2007-05-05

Godless vs. Godfree

People who neither have nor desire to have any children sometimes describe themselves as childfree rather than childless. While both describe people without children, the latter implies the lack of something desirable while the former implies freedom from something undesired. Perhaps we atheists should refer to ourselves as godfree instead of godless, despite the latter having some comedic value in its irony. As a novel word, it would attract as much as, if not more attention than godless and would indicate our opinion that we don't need any gods in our lives.

Incidentally, I am both childfree and godfree.

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6 comments:

vjack said...

But children exist. I'm not just free of god; I'm godless because we are all godless.

Secular Planet said...

Yes, that's true, the words aren't quite equivalent. We are not all godless, however, if it's defined to mean "without a belief in any gods".

Anonymous said...

I personally don't see why the word godless is used at all.

The only way a person is less anything is if it first exists or if they lost it.

For all the people who don't believe in Santa, are they Santaless? Are they Santafree?

They're freakin' neither.

There should be no requirement to express either for something that does NOT exist!

I'm not dragonless or dragonfree, nor am I unicornless or unicornfree.

The entire use of "godless" only reaffirms to those who do believe that their belief is somehow true. The person who is less or free is minus what they have.

Fuck!

There's no fuckin' reason to give them that.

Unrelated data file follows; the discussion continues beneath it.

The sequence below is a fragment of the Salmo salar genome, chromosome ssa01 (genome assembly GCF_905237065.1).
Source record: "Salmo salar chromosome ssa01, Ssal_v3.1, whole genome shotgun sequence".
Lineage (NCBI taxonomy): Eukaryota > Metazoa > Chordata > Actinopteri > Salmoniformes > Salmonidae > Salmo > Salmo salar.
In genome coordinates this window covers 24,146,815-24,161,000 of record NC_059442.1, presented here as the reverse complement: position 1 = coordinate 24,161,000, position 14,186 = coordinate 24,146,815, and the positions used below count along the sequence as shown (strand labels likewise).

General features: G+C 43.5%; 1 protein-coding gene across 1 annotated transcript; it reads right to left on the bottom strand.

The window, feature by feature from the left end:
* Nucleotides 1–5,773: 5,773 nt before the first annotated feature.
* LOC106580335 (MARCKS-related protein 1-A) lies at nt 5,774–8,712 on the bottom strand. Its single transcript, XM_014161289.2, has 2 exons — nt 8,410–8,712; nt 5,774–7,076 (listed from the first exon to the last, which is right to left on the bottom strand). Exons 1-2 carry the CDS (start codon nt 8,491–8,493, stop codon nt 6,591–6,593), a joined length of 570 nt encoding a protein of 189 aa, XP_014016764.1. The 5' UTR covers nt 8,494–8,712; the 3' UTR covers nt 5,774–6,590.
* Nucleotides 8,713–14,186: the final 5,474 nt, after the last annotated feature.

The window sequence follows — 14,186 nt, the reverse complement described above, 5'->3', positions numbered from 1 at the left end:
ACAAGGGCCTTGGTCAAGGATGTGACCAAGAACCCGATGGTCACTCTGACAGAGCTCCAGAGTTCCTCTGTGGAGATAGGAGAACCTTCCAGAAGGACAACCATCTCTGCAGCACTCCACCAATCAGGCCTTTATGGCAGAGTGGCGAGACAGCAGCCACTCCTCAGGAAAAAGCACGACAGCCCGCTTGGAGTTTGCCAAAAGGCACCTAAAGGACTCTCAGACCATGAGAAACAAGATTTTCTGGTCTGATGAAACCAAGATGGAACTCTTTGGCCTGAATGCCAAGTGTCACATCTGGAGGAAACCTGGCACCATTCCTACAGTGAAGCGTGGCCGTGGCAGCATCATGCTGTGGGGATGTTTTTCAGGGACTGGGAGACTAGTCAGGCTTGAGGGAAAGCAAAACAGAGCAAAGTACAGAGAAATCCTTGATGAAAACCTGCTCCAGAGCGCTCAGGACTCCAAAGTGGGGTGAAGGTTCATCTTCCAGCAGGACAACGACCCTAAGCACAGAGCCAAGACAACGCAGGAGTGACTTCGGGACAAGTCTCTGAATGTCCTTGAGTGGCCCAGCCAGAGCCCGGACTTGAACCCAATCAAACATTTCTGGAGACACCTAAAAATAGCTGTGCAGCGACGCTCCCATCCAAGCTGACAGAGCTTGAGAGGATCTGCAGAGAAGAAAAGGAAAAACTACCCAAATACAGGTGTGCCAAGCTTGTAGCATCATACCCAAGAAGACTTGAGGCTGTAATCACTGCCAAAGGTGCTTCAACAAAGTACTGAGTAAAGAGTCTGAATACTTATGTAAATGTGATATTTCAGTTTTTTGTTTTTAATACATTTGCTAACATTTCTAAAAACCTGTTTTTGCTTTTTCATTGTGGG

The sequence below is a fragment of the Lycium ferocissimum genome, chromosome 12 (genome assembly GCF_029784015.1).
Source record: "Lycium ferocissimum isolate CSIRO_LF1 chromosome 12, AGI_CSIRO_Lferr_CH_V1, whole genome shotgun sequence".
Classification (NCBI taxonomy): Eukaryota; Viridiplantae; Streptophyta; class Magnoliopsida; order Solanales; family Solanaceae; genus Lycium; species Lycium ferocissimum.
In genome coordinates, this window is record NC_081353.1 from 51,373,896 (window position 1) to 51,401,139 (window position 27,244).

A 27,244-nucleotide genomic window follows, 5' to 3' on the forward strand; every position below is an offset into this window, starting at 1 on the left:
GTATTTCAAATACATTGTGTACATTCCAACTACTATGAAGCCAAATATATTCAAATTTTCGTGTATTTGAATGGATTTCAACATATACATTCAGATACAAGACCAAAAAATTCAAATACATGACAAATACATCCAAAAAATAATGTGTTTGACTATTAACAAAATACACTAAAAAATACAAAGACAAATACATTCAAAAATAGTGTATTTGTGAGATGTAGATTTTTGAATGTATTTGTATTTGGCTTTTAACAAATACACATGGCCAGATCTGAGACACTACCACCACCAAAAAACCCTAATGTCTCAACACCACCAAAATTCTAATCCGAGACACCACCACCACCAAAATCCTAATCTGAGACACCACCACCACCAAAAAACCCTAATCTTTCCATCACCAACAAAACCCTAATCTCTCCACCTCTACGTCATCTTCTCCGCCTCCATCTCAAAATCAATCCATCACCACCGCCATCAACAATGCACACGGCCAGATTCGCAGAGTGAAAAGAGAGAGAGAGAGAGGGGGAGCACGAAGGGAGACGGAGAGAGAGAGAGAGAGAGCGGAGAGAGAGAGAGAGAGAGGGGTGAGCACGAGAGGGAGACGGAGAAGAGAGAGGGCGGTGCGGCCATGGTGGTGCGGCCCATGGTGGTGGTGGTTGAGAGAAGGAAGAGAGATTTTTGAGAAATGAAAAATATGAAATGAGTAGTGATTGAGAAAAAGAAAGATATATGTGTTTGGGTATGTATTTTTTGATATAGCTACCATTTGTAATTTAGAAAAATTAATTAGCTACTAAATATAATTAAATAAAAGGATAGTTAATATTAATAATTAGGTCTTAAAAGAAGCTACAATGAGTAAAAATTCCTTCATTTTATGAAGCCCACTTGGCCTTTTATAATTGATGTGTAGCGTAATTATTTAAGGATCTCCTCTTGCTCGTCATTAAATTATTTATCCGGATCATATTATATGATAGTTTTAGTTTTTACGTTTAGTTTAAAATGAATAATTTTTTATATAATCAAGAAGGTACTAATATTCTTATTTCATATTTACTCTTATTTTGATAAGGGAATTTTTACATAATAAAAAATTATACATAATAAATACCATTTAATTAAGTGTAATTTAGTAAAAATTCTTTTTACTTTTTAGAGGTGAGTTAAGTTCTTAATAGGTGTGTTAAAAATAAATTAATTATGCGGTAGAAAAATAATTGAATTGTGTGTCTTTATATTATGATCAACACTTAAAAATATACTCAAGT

I would like to know if they spend any time referring to themselves as Easter Bunnyless, or Tooth Fairyless?

You know the answer.

I'm my own deity ... period.

Ask me ... are you a god? My answer ... yes. Therefore I am not godless or godfree.

Every humanbeing can and should answer the same way.

We are our own deity. There are no other deities. Period.

Secular Planet said...

I understand your comment regarding "godfree" but I completely disagree with you in your choice to refer to yourself as a deity. We are most certainly NOT supernatural beings, therefore we are not deities. It seems you are doing what you just argued against, i.e., dignifying religious terminology, and also giving the false impression that atheists worship themselves. I don't worship anything.

Anonymous said...

I don't actually think I'm a deity, but you have to define deity.

What is a deity? Is the term religious?

If you think D&D is a religious game then maybe I can see your point, but as far as I know the term deity is nothing more than a term that refers to something that really can't be defined. Something bigger than us, that defies out ability to understand it.

Do you understand me? Do you know everything about me?

When I say I'm my own deity, it doesn't mean I worship myself. It's more accurate to say we are our own deity.

The we is us ... all of us. Every human on the Earth. We are our own deity. It begins and ends with us, as we know it or at least as we can comprehend and reach.

Until we understand how to bend space, harness gravitrons, sail on tachions, etc., etc. Chances are we won't reach other inhabited planets or travel to other planes of existence/dimensions.

This is it.

The truth ... there are no deities, so we are our own deity.

Get it.

It's not about worshiping ourselves, other than appreciating every day that we're alive, treating each other like we want to be treated, staying in good health, and just being cool.

Peace.

Zatarra said...

I don't have to define deity; you do. You're the one insisting that you are one. Until you do, you haven't said anything at all.